Funny then to find myself sat in the ranks of the old County Hall, where such debates would have been held. We were formally instructed on strict guidelines for the evening by two formidable yet brightly attired women, already mixing the signals of structure and accessibility. The idea is that the audience are divided into Players who have bought special tickets and sit at the big table at the centre of the room and Silent Witnesses who observe from the ranks behind. Silent Witnesses can join the table debate by ringing a rather impressive bell and paying £20. The Players are given a pot of money (£200) and one hour to reach a unanimous decision of what to do with the money. They can’t share it or give it to a charity and it must be legal.
I got tetchy with that feeling of tedium as they tried to figure out the rules and started with a banal discourse on ways of “doing the right thing”. One woman began a quite forceful campaign to get the money for her daughter’s wedding which through some misfortune seemed to be short some kind of glitter detail. The rest of the table leaned more towards finding one ‘lucky’ homeless person to give a special treat. A girl who’d been sat near me got up and paid to join the table to ask for the money for herself for some dance shoes. I reflected with some degree of judgement on a sense of entitlement that allows people to ask for a pot of money for themselves.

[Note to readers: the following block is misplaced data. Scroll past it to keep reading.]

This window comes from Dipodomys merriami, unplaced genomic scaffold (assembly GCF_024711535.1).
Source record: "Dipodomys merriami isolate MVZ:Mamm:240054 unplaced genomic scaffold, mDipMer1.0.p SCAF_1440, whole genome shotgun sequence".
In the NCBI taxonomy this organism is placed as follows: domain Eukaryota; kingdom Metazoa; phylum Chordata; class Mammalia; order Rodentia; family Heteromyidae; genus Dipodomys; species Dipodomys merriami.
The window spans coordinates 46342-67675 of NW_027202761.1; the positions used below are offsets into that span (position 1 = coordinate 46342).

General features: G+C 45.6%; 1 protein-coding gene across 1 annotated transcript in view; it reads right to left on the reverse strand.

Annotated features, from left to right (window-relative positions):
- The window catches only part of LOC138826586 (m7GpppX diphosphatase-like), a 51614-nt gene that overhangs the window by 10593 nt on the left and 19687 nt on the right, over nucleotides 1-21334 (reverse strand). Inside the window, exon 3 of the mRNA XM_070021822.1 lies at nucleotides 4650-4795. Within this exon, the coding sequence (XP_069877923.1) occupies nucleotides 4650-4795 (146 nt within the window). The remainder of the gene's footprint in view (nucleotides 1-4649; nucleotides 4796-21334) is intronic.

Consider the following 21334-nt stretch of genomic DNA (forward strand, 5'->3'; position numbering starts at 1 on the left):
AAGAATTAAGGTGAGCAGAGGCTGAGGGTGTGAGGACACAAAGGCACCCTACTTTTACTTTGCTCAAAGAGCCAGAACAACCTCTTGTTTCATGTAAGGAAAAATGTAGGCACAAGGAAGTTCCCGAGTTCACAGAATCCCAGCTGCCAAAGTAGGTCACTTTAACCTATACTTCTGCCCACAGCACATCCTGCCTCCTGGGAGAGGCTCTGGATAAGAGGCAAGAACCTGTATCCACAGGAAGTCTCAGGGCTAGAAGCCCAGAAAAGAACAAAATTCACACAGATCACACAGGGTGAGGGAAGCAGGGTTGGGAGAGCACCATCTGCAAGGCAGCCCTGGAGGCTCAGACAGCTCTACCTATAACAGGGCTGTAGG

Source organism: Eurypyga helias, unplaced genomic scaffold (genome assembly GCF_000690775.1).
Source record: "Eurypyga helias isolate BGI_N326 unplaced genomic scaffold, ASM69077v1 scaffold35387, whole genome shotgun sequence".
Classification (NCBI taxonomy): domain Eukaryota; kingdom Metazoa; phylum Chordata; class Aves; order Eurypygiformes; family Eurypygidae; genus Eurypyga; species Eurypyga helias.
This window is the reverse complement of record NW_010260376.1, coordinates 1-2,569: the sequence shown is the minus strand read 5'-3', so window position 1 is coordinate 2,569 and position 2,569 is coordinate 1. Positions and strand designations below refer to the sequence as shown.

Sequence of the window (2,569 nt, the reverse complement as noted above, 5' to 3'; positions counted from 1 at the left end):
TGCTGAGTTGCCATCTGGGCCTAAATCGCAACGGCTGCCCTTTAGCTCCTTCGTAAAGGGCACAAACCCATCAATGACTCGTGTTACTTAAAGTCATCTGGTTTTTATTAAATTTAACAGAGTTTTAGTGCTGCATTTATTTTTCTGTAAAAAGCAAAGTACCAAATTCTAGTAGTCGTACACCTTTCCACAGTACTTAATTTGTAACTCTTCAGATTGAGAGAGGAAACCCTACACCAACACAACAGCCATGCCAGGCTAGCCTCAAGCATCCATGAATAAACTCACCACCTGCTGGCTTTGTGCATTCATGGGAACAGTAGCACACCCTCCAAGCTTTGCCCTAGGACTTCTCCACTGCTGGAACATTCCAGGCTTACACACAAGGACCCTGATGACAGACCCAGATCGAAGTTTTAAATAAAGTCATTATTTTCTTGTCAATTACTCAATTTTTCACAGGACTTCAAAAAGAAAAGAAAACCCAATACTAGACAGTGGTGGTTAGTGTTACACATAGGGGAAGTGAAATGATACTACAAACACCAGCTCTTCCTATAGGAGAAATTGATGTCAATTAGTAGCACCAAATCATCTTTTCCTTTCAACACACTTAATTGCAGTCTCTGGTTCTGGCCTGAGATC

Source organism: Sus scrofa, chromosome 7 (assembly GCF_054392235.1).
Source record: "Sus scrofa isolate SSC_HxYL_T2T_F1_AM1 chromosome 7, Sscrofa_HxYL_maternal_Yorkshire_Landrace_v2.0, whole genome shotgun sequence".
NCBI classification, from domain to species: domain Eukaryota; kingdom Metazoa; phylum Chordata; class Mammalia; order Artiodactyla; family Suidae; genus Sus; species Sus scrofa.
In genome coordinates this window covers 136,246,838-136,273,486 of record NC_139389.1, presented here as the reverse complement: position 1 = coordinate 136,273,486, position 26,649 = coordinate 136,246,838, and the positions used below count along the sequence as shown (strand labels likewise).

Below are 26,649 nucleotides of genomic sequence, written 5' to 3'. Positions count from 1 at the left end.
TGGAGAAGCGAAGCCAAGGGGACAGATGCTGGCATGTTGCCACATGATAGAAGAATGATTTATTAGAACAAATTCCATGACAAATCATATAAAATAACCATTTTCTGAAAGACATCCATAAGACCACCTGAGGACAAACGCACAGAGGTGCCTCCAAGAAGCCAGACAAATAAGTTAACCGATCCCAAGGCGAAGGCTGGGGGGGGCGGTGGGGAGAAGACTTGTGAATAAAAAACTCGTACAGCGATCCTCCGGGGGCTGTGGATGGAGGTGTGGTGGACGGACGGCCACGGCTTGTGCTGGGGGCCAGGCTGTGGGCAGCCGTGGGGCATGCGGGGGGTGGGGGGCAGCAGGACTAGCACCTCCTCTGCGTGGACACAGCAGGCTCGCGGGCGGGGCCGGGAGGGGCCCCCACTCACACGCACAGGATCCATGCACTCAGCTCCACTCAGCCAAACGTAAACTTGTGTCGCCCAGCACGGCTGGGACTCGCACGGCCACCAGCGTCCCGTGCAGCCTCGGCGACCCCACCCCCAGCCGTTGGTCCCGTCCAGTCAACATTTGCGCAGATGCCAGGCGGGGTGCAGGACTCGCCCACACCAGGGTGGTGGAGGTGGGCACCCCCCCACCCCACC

The woman with the wedding was not impressed by this girl needing shoes for her ballet course. The fact that it was ballet was clearly registering some kind of privilege and this was discussed by the adults at the table. Without really considering what it is to be the young person on a dance course associated with privilege and the one person not able to afford the shoes.
Until one woman, a Black woman, paid to join the table. She brilliantly and humanely pointed out that there was a young person right here who had appealed to a group of adults for help, who were now ignoring her need in favour of some hypothetical unknown stranger. What message were we giving if we ignored her need?
Here was the perfect opportunity for the citizenship I had been reflecting on and we couldn’t recognize it without this woman’s bright light being shone.